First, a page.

What is Alternative Licensing?

As new forms of publication and scholarship begin to take hold, the academic world is examining standard forms of licensing and rights management and finding them lacking. While current copyright and intellectual property laws focus on restricting use of materials, authors are beginning to explore new models that center on enabling use while still protecting the academic value of a publication. Some rights are still reserved, but some are proactively licensed at publication time to encourage re-use. These approaches make it clear which rights are licensed for various uses, removing the barrier of copyright and smoothing the way for others to access and use one’s work. One such approach is that taken by Creative Commons, an organization that supplies easy-to-understand, “some rights reserved” licenses for creative work. Authors simply review the list of rights they can grant or restrict, make their choices, and receive a link to a written license that spells out how their work may be used. The licenses work within current copyright laws but clearly state how a work may be used. Copyleft is another alternative approach; often used in open source software development, copyleft describes how work can be used and also governs how derivative works are to be licensed as well. Models like these are beginning to gain acceptance among artists, photographers, and musicians; scholarly papers and reports are increasingly released under alternative licenses. Some organizations, such as the New Media Consortium, have made it a policy to release all their work under licenses that facilitate sharing and reuse.

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(1) How might this technology be relevant to the educational sector you know best?

  • - tom.haymes tom.haymes Nov 18, 2011Education is explicitly based on sharing knowledge and scholarly communication has always reflected this to a certain extent. In the last century, however, economic imperatives have distorted this area. It's hard to work against a educational publishing industry that took in $5 billion last year.
  • Mandates to licence under CC or GPL from all publicly funded bodies for non commercial use would enable all Universities to access the intellectual output from all sectors and use this to build new cross discipline access to learning resources and research- DaveP DaveP Nov 20, 2011

(2) What themes are missing from the above description that you think are important?

  • - tom.haymes tom.haymes Nov 18, 2011This area continues to be one of a clash between the law and reality. While I want to say that current thinking about copyright will imminently flounder on its own contradictions, I've been waiting for this to happen for years. This will be fought tooth-and-nail by interested parties that have a lot of political power (at least relative to the other stakeholders in the equation) and this makes a timeline extremely hard to predict. Will we have an "Arab Spring" or continued contradictions?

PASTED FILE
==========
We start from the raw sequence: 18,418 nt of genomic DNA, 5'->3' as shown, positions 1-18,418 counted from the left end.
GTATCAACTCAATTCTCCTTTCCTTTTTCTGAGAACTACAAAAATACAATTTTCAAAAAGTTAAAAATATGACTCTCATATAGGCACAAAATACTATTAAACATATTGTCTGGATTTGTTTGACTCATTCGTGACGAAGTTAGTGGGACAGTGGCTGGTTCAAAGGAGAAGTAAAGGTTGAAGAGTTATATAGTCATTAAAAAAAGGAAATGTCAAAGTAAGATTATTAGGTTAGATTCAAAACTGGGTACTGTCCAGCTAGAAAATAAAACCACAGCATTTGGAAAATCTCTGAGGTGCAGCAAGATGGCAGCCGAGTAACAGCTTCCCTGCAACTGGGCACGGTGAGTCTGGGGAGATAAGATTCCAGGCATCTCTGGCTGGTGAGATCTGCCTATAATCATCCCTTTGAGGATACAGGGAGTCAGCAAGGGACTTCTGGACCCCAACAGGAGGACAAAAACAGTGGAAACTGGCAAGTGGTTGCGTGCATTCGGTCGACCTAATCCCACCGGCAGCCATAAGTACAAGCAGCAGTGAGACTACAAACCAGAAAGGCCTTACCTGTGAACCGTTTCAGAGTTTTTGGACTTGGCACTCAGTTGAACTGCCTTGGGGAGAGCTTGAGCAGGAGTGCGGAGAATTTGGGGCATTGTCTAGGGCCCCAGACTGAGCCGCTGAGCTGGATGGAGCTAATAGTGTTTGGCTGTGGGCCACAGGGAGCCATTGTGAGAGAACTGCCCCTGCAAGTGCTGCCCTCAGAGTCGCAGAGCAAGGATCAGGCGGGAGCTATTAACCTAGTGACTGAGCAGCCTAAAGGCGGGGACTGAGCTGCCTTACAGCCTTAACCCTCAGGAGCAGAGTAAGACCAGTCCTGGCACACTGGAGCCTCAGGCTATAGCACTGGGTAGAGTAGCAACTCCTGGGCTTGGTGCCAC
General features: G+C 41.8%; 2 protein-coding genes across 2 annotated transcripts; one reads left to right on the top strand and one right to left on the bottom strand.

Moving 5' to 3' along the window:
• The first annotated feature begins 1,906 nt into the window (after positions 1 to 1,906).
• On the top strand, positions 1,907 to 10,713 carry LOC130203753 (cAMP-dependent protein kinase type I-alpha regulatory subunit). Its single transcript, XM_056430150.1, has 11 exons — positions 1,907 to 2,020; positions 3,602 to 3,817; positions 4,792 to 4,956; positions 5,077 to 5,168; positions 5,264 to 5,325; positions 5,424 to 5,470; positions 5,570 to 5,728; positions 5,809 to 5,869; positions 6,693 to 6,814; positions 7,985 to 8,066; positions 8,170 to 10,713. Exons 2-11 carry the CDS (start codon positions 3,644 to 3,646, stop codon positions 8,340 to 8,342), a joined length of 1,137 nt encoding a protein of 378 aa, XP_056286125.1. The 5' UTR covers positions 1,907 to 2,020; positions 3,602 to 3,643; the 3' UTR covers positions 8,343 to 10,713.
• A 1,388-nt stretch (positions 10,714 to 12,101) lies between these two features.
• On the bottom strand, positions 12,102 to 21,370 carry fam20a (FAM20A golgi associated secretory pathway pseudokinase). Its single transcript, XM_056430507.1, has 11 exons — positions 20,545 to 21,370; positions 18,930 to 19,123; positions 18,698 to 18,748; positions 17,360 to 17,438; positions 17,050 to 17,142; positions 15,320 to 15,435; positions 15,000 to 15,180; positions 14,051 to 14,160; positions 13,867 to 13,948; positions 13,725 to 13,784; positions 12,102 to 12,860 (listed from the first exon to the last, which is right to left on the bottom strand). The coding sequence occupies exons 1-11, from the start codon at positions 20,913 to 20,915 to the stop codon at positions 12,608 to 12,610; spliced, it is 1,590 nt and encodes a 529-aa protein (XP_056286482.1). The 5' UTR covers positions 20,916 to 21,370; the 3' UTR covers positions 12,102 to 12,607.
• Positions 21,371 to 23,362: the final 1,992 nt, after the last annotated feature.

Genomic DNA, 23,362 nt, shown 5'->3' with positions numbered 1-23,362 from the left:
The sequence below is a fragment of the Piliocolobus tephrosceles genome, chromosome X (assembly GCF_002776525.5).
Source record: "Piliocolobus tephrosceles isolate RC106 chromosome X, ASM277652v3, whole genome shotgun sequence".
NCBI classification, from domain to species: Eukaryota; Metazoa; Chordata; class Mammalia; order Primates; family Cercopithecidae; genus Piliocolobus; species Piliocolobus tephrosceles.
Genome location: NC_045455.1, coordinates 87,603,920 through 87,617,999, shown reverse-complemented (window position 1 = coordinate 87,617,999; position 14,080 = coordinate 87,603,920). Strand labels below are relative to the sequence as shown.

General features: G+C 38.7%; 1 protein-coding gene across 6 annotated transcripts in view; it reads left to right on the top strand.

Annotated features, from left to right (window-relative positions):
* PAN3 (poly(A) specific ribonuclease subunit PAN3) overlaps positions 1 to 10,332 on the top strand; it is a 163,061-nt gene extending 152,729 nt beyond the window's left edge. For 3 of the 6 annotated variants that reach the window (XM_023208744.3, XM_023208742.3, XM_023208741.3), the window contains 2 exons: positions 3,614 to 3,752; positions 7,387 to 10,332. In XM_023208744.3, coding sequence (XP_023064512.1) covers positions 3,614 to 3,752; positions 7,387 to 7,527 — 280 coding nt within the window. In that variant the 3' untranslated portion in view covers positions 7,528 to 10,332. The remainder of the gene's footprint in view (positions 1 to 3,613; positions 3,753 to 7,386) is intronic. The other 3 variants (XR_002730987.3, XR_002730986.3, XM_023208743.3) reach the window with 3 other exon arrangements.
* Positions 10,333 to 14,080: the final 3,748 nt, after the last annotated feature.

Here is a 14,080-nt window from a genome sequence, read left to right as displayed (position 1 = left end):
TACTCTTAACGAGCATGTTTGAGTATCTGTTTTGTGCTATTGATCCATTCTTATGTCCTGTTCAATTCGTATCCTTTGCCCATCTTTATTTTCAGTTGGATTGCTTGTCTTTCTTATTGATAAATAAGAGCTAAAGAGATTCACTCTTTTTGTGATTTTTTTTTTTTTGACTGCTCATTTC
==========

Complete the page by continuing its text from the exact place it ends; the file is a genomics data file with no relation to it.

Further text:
• Most students assume that they can use whatever they find online. It's hard to make the case for the importance of CC or other alternative licensing when students don't understand the existing copyright structures that are in place. - lauren.pressley lauren.pressley Nov 19, 2011
  • Many faculty show concern for the impact on their tenure by publishing under alternative licenses. - lauren.pressley lauren.pressley Nov 19, 2011
  • Student Copyright - as students become co-creators of their learning will tensions arise from the University retaining IP?- DaveP DaveP Nov 20, 2011
  • Open data - Growing emphasis on open data, that is, explicitly dedicating research data to the public domain so that others can reuse at will.- glenda.morgan glenda.morgan Nov 20, 2011 I listed this under open content, there is clear overlap. - alanwolf alanwolf Nov 20, 2011
  • Growing focus on licensing terms for academic literature so that others can not only access it and prepare derivative works, but also that machines can index and mine the literature. Particularly important for semantic web and technologies. - glenda.morgan glenda.morgan Nov 20, 2011
  • It is also important to distinguish between open access and licensing that allows re-use. A lot of open access content is very traditionally licensed and really limits reuse - and reuse and reinerpretation is a critical aspect for teaching and learning - glenda.morgan glenda.morgan Nov 20, 2011

(3) What do you see as the potential impact of this technology on teaching, learning, or creative expression?

  • - tom.haymes tom.haymes Nov 18, 2011This would move learning back to where it was before economic forces distorted the sharing of information.
  • Given the crisis in textbook pricing, it would ease the burden (or allow some students access to course materials they've been doing without). Also worth wondering about the future of University bookstores in this environment as well. - lauren.pressley lauren.pressley Nov 19, 2011
  • Widen the prospect for cross discipline work and research in medicine and design - where currently locked down access or pay walls do not allow transparency or encourage publication- DaveP DaveP Nov 20, 2011

(4) Do you have or know of a project working in this area?

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